Connecticut’s top companies are calling on lawmakers to boost social safety net spending as pandemic-induced challenges in finding and securing child care have sapped their workforces and complicated recruitment.
Executives from Bigelow Tea, General Dynamics Electric Boat, Boehringer Ingelheim and Hartford HealthCare testified in support of legislation that would increase state funding for child care and school readiness programs by several thousand dollars per child — an investment they said is vital to Connecticut’s economic health.
“Child care is a critical issue for our employees, and we recognize that access to child care can improve worker productivity, morale, recruitment and retention,” Nancy Di Dia, chief diversity and inclusion officer at Boehringer Ingelheim, wrote in testimony to the Children and Public Health committees last month. “This is a critical moment in time for children, families, and the entire [early-childhood education] sector.”
The pandemic highlighted the need for child care, as many working parents juggled jobs with family responsibilities. Some large employers around the country have invested their own funds in adding or expanding child care benefits, such as on-site day care centers and backup care, in order to retain their workforces and keep staffing levels as steady as possible.
So far this year in Connecticut, more than 124,000 parents of young children said their work has been disrupted by child care issues, according to a U.S. Census survey. Working parents have cut work hours or taken sick days, vacation days and unpaid leave to care for children. Some left jobs or lost jobs due to child care responsibilities. Many said they had to supervise children while also performing job duties.
“Working parents paid an enormous price due to the lockdowns and lack of child care options,” Wyatt Bosworth of the Connecticut Business and Industry Association wrote in his testimony in support of Senate Bill 2, one component of the legislature’s broad push this session to address concerns about children’s mental health and wellbeing.
“Simply put, with workforce recruitment and retention representing employers’ greatest challenge, it has never been more important to invest in child care and make it easier for employers to retain employees with child care needs,” Bosworth wrote.
Those workforce challenges are exacerbated by the child care industry’s own staff shortages, which have led to fewer open slots for young children during the past two years. More funding could allow for higher pay for child care workers, which advocates say would ease the sector’s workforce challenges.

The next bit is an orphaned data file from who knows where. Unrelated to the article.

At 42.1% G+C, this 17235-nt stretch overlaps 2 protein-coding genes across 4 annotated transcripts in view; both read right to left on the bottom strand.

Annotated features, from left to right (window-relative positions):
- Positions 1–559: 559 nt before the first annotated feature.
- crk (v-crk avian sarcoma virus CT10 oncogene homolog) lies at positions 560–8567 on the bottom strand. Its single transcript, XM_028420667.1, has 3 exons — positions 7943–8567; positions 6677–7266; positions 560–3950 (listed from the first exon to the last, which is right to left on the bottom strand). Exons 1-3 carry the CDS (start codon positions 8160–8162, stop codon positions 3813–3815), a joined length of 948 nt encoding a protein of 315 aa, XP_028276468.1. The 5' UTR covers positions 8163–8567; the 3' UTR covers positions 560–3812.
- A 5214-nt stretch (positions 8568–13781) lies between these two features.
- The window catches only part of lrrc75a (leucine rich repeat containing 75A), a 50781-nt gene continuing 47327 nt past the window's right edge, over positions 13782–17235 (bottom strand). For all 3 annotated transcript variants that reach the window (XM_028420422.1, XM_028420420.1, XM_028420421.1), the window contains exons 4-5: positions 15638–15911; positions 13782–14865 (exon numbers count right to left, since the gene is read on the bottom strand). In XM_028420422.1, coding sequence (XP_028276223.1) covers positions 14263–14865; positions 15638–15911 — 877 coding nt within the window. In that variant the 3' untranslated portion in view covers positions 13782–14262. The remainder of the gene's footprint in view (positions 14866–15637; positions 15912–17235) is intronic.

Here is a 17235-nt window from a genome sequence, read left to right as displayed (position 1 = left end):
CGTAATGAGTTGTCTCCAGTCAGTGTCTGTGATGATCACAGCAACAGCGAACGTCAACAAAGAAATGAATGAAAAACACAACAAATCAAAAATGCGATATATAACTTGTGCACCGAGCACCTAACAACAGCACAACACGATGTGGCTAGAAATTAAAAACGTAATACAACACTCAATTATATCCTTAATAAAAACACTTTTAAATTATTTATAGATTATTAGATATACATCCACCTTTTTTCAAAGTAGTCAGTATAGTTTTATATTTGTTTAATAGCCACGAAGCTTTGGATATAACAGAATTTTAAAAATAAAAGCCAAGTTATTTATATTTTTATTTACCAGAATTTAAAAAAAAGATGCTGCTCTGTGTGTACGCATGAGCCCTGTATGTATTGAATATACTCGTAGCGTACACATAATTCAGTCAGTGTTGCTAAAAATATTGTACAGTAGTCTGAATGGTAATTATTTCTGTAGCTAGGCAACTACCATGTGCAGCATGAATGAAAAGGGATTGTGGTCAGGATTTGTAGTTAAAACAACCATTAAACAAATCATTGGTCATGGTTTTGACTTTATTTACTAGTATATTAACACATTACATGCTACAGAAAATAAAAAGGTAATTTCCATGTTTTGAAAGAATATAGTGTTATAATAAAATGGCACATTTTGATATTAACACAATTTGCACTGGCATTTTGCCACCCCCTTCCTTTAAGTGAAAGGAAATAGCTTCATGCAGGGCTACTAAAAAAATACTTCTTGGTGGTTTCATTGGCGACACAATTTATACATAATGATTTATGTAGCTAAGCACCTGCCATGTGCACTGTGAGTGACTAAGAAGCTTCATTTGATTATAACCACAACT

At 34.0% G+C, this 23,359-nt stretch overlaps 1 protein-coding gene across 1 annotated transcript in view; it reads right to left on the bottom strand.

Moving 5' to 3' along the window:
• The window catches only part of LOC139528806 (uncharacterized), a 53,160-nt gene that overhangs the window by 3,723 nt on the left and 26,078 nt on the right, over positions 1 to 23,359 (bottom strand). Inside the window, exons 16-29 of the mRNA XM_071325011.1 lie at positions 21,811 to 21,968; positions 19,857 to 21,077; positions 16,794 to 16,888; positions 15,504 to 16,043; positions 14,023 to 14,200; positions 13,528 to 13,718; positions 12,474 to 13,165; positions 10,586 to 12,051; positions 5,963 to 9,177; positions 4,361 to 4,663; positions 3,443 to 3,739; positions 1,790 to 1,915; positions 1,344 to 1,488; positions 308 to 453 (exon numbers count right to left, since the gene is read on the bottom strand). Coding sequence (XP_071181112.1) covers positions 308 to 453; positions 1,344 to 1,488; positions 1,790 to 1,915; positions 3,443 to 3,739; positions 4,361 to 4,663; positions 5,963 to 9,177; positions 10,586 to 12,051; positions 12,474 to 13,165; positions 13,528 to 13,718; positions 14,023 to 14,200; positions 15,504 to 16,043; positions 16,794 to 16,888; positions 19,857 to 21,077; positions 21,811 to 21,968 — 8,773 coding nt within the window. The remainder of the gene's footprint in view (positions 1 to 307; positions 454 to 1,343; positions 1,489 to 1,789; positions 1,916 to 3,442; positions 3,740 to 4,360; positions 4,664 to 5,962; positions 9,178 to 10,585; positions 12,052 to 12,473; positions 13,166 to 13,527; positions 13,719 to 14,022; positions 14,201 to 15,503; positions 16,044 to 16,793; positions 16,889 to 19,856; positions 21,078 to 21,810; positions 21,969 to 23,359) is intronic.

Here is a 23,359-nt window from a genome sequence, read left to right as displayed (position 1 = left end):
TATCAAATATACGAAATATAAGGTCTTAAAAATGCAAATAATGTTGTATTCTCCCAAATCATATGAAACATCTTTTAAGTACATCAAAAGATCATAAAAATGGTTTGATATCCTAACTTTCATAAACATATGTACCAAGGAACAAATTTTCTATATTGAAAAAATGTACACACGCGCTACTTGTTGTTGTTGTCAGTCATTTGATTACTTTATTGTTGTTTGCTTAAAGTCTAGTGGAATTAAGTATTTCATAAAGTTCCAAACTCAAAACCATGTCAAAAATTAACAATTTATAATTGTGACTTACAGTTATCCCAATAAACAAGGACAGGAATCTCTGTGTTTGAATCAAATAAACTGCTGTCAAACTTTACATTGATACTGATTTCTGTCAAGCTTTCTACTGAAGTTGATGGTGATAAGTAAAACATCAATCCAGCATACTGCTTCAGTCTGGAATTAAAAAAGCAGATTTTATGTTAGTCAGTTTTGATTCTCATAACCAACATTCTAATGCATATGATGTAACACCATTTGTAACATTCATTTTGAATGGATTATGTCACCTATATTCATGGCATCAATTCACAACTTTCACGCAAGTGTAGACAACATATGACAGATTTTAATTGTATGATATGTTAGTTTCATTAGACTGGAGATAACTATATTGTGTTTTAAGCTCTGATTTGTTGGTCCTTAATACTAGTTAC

“If we were paid — if women were paid — a livable wage across the entire sector, you would eliminate the workforce crisis,” Allyx Schiavone, director of the Friends Center for Children in New Haven, told CT Public this week. Schiavone described funding for child care as “a three-pronged workforce initiative,” because it supports working parents, it ensures early-care and education teachers are paid a livable wage, and it prepares the next-generation workforce. She and other child care providers and advocates are pushing for $700 million in funding for child care to be included in S.B. 2.
The bill’s exact dollar figure has yet to be settled as it goes through the legislative process. And even with the state’s finances bolstered by federal COVID funds and bipartisan agreement on prioritizing children’s health, there’s no guarantee the state’s child care infrastructure will see the windfall that advocates and providers are seeking.
But with the business community largely supportive of the push for child care funding, momentum is building. Bigelow Tea, Electric Boat and Hartford HealthCare executives, who serve together on the Governor’s Workforce Council, said they’ve set “expanding access to affordable and high-quality early childhood education” as one of the group’s main goals.
“When the pandemic closed schools across Connecticut, many of our front line staff were scrambling looking for day care that would keep their children safe as they needed to be at the bedside of our patients,” Hartford HealthCare’s Jeffrey Flaks wrote in his testimony to lawmakers.
Andrew Bond, a vice president with Electric Boat, said the submarine manufacturer’s workforce “has 2,500 dependents between the ages of 0-5 and 2,300 dependents between 6-12.” And that’s expected to grow as the company undertakes plans for rapid workforce expansion over the next five years, he said. “Access to high quality child care improves recruitment, retention and productivity.”
At times during the pandemic, child care-related staffing challenges meant Bigelow Tea was unable to run all the machines at its Fairfield plant, which slowed down the supply chain for its customers, President and Chief Executive Cynthia Bigelow told legislators. “This too has a business impact that is hard to measure but is very real and tangible and felt every day,” she wrote.
Bigelow Tea has hired many “amazing people” with families, but the lack of access to child care has presented barriers to their continued employment with the company, she said. “They are simply unable to commit to be at work daily. It is unfortunate to see the people who want to work, are willing to work and do a great job for us unable to commit to ongoing employment because of child care struggles.”